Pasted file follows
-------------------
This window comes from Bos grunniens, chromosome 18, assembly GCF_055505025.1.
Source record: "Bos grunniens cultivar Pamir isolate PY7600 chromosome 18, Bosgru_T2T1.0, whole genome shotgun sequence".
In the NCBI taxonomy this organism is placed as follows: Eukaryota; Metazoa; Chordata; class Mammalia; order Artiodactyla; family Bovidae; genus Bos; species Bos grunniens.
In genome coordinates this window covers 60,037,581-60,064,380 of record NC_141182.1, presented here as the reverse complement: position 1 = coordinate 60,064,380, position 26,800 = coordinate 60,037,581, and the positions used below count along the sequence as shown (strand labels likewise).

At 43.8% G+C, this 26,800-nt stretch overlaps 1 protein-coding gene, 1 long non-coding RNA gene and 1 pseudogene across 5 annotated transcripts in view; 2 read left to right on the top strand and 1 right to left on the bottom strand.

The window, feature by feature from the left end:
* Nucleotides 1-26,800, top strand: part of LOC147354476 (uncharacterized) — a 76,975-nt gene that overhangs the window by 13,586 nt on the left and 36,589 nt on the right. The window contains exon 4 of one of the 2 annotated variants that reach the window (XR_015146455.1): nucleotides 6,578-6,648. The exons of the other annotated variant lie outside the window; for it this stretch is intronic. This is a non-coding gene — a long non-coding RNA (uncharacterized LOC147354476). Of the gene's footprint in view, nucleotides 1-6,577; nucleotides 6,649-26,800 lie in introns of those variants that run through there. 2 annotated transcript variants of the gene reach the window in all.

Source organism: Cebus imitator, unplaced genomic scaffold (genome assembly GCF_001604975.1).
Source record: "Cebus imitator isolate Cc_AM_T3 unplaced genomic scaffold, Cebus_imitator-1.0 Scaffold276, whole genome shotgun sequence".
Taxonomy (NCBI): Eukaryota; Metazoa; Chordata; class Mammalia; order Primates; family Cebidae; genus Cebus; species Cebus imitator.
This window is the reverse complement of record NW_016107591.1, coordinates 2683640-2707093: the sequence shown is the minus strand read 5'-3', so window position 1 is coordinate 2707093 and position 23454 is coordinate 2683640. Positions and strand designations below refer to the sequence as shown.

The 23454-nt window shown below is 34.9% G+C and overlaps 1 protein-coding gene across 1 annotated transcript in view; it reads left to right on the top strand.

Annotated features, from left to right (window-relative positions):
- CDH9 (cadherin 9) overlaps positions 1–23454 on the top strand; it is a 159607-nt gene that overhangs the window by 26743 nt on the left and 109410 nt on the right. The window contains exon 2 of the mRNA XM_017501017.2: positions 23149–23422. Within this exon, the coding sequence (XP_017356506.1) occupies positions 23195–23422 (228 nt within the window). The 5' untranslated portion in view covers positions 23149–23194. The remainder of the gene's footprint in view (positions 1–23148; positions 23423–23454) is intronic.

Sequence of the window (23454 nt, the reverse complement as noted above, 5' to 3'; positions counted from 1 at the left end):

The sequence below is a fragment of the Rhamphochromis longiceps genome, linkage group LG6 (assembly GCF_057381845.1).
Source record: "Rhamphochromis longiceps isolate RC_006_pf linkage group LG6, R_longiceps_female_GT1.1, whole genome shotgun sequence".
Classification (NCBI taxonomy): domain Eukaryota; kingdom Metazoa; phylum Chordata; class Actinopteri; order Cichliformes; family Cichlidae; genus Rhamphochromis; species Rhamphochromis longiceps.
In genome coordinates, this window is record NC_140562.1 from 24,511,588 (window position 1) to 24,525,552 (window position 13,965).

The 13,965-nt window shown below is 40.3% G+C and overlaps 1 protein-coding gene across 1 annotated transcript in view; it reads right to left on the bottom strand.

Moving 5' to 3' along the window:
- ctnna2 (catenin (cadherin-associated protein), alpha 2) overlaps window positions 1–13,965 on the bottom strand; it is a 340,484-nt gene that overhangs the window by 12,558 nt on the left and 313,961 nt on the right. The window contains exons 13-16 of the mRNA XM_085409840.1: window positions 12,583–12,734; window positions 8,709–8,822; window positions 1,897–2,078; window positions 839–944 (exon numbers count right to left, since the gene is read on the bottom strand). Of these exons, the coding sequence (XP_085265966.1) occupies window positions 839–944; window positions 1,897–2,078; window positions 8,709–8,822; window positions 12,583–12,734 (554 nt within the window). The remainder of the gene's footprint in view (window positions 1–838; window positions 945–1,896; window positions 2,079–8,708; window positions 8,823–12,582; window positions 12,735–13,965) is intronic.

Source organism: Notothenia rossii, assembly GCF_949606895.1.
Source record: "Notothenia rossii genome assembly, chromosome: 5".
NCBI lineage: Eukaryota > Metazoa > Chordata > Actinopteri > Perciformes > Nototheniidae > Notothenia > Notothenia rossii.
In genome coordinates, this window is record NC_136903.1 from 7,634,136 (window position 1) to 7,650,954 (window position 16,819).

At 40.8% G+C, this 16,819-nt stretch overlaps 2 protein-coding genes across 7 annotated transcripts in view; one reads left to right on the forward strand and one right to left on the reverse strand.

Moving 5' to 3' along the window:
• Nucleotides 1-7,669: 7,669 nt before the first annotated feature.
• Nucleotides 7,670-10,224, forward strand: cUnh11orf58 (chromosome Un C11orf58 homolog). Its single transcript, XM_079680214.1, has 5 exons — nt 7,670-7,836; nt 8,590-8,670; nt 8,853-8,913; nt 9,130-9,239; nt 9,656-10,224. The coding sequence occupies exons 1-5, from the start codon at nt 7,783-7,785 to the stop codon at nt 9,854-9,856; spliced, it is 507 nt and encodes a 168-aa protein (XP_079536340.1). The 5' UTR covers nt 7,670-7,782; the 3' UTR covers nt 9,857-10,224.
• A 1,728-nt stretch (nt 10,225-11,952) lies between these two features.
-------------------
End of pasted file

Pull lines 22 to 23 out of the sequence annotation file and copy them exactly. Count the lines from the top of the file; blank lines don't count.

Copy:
- ctnna2 (catenin (cadherin-associated protein), alpha 2) overlaps window positions 1–13,965 on the bottom strand; it is a 340,484-nt gene that overhangs the window by 12,558 nt on the left and 313,961 nt on the right. The window contains exons 13-16 of the mRNA XM_085409840.1: window positions 12,583–12,734; window positions 8,709–8,822; window positions 1,897–2,078; window positions 839–944 (exon numbers count right to left, since the gene is read on the bottom strand). Of these exons, the coding sequence (XP_085265966.1) occupies window positions 839–944; window positions 1,897–2,078; window positions 8,709–8,822; window positions 12,583–12,734 (554 nt within the window). The remainder of the gene's footprint in view (window positions 1–838; window positions 945–1,896; window positions 2,079–8,708; window positions 8,823–12,582; window positions 12,735–13,965) is intronic.

Source organism: Notothenia rossii, assembly GCF_949606895.1.